Review: Why Animals Talk: The New Science of Animal Communication

Zoologist and Cambridge lecturer Arik Kershenbaum (The Zoologist's Guide to the Galaxy) examines the conversation methods of a handful of fascinating species in his thought-provoking popular science book Why Animals Talk: The New Science of Animal Communication. Kershenbaum synthesizes historic thought, original research, and his own contagious passion for the subject not to answer whether animals have language like humans but to reveal how and why they use the astounding communication methods they do have.

Wolves howl to contact pack members across great distances, dolphins chatter constantly in clicks and whistles, and parrots can learn to speak in human voices. Humans have wondered for thousands of years what animals say to one another, but Kershenbaum encourages the reader to wonder instead why they communicate with each other in the ways they do. Along the way, he investigates the question of whether any animal has a language in the same way humans do, as well as whether scientists could ever translate animal sounds thoroughly enough to have a conversation across the divide of the species. Spoiler alert: Kershenbaum believes the evidence to date supports neither possibility, but he also considers animal-speak to be deeply fascinating despite the unlikelihood of developing a dolphin-to-human dictionary. As he says of chimpanzees, "No matter how similar to us, their communication is not like ours--it's precisely like theirs. As it should be."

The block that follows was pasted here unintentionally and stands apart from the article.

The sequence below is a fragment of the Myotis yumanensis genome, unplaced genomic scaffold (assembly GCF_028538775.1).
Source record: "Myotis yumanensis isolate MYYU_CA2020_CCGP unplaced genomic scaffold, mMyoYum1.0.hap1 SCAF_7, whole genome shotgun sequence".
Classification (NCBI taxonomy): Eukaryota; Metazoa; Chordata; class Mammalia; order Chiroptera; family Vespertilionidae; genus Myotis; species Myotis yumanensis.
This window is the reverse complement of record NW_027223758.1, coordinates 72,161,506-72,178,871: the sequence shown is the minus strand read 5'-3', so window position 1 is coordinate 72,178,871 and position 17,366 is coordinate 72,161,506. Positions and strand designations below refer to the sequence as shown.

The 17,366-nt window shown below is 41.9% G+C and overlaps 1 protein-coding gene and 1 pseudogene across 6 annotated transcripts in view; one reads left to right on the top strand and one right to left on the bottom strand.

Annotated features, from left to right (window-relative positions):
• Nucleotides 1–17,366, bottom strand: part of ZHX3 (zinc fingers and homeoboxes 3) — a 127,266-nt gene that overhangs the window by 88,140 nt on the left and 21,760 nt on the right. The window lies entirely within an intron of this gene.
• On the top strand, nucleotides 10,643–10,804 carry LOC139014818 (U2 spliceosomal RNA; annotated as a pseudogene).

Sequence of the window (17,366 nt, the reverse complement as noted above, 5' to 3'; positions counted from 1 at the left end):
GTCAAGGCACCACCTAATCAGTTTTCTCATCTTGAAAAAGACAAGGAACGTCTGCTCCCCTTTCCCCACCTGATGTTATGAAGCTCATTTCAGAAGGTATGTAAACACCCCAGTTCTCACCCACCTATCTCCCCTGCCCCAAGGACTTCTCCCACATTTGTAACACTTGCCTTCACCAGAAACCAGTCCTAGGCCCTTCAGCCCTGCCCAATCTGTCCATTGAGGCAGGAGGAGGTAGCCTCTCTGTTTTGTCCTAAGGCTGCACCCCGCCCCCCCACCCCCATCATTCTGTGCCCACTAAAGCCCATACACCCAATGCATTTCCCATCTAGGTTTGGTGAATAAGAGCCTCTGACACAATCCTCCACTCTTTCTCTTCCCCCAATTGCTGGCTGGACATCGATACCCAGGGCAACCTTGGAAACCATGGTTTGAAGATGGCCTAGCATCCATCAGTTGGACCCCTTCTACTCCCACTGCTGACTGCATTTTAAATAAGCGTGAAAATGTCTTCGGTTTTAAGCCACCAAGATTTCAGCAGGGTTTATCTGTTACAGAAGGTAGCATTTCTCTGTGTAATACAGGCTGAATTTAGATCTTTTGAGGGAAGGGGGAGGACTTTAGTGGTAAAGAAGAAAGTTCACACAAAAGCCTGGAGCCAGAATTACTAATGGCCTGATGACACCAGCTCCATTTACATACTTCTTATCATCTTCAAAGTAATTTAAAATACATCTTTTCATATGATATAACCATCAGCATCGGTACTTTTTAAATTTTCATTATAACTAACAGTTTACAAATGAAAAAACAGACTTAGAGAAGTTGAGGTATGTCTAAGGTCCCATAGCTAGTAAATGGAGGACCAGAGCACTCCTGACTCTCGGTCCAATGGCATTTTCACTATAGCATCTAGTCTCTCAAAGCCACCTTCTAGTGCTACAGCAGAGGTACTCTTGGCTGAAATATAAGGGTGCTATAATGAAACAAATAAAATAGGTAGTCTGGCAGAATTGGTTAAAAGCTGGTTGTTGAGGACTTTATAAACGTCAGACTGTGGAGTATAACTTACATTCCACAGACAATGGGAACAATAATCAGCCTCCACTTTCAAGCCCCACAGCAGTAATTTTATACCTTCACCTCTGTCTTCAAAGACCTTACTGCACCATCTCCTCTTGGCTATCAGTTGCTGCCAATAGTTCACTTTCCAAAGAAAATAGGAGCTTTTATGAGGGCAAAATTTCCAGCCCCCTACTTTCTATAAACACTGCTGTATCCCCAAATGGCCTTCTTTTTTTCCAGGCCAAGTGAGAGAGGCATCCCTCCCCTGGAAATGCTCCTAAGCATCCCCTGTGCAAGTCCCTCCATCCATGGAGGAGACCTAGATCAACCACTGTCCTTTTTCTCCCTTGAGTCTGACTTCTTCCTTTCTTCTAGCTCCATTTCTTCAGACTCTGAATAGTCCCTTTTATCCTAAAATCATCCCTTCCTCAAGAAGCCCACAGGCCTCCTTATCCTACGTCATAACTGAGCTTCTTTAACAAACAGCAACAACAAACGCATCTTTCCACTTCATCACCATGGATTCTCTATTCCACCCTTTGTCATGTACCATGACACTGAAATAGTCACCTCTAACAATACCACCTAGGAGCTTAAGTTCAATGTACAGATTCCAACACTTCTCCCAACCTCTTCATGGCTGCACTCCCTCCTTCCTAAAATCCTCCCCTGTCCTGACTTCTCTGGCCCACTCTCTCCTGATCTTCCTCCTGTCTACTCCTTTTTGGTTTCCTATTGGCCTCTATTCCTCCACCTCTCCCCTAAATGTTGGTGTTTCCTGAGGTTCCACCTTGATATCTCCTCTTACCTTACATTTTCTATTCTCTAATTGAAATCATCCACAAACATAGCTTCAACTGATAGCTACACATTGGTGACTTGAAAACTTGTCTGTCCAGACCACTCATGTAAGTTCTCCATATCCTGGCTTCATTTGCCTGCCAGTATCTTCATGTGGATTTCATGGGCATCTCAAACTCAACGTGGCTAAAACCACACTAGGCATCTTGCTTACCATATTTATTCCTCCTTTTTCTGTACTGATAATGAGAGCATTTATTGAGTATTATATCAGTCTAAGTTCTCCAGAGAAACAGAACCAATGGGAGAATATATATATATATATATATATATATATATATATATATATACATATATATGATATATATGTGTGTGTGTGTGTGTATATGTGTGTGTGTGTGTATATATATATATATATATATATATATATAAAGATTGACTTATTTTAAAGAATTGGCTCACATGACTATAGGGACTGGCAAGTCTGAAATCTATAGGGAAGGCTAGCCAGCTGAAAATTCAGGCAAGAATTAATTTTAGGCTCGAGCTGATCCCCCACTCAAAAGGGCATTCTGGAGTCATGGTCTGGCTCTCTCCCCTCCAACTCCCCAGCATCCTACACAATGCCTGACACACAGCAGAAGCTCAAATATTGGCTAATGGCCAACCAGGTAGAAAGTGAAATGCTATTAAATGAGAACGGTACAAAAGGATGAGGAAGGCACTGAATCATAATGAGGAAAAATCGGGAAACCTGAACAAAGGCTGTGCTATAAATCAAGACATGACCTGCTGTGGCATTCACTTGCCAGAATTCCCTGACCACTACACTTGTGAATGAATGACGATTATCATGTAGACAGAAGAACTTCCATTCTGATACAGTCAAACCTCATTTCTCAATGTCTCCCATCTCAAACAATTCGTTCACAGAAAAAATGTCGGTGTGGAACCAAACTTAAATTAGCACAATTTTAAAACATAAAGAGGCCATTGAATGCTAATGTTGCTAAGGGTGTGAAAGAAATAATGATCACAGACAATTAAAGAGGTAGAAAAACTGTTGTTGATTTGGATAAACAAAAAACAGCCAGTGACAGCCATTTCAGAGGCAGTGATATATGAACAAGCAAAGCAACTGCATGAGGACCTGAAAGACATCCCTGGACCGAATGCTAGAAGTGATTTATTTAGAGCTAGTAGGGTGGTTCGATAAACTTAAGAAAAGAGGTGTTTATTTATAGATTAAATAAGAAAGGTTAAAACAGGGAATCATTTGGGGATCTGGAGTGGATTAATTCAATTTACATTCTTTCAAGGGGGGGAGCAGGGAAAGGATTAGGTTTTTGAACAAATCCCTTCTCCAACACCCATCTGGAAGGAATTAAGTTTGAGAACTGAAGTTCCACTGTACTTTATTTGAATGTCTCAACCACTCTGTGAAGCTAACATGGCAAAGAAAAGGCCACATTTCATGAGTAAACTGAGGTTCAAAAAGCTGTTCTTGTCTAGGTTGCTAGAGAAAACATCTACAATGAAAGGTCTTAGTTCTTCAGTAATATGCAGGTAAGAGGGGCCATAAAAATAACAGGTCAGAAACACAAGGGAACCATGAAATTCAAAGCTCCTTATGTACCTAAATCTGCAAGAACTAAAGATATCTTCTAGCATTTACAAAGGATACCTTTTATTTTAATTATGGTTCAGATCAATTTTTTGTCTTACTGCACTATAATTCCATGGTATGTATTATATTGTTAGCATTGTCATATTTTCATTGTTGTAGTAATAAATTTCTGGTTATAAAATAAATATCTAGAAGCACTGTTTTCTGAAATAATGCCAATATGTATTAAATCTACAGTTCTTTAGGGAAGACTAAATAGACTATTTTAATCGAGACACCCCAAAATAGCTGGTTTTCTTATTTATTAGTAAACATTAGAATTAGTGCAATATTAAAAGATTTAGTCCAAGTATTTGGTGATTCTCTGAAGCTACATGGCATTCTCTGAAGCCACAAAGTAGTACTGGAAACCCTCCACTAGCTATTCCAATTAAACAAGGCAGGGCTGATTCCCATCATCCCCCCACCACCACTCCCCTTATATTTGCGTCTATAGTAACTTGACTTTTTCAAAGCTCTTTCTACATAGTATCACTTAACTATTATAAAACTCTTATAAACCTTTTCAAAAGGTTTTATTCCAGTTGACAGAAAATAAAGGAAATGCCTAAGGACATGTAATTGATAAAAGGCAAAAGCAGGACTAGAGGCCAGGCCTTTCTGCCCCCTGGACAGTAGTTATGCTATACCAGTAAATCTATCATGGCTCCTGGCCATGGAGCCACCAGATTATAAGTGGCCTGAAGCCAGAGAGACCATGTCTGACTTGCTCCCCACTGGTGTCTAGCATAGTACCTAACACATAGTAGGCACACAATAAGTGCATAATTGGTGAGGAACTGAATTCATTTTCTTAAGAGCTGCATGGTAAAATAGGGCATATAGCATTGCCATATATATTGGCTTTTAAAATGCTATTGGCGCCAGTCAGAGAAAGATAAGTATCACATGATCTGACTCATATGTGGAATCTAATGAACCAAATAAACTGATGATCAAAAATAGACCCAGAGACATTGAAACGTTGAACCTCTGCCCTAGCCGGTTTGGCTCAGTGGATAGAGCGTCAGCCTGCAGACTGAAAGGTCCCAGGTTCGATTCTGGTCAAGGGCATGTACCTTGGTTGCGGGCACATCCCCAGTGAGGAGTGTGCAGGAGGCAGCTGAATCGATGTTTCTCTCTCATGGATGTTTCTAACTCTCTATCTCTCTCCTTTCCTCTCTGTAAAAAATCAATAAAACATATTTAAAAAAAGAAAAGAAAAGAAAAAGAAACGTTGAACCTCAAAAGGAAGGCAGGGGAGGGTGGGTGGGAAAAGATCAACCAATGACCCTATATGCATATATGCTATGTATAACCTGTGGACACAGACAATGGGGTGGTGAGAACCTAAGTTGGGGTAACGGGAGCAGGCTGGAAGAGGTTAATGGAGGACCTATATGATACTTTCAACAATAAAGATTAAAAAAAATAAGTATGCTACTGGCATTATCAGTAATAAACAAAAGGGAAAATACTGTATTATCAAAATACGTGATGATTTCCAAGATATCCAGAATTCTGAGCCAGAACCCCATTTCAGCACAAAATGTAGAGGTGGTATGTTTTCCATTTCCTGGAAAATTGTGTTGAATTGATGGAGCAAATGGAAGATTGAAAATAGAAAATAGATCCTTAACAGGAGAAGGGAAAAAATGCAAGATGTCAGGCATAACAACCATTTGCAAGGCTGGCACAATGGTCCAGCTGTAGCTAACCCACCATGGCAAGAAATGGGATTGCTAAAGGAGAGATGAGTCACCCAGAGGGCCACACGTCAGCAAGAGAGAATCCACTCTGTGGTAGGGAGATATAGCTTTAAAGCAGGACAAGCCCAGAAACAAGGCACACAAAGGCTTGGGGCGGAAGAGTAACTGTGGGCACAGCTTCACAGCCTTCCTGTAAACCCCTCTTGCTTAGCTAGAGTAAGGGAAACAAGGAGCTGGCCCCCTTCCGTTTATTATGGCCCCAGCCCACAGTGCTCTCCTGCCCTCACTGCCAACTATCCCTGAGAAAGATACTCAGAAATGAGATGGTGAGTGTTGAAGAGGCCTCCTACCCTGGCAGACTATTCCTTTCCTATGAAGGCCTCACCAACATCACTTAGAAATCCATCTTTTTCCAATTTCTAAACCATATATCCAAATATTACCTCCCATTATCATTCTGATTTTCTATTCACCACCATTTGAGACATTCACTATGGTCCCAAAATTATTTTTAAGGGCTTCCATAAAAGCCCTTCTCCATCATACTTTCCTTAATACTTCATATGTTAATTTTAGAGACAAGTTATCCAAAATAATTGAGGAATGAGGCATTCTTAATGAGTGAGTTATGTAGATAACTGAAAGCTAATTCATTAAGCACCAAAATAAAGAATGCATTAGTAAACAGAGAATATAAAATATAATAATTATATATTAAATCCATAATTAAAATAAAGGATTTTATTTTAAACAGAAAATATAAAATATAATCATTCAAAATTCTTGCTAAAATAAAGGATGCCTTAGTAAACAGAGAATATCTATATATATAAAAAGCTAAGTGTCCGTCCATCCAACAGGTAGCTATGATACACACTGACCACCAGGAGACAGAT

His enthusiasm for his subjects is captivating: he takes the reader into the jungle where gibbons sing, under the sea to study the name-like signature whistles that dolphins use to address each other, and into rock colonies of hyraxes, a tiny relative of elephants, where dominant males use complex songs to ward off competition for female attention. Readers may not hear the sounds he describes, but they can still experience them through Kershenbaum's inclusion of spectograms, visual representations of sounds that demonstrate the difference between dolphins' personal whistles or a hyrax's snort versus its tweet or chuck.

Readers willing to let go of human exceptionalism and look at the world through the lens of animals' interactions with their environments and each other will find a rewarding exploration of communication and its impact on survival. Kershenbaum is open about the challenges facing researchers and the resulting limitations of their conclusions, acknowledging that science is merely on the frontier of this subject. This accessible survey proves animals have much to teach humans about communication if humans are willing to listen. --Jaclyn Fulwood, blogger at Infinite Reads

Shelf Talker: This engaging, accessible popular science book explores why and how animal communication methods work.

Powered by: Xtenit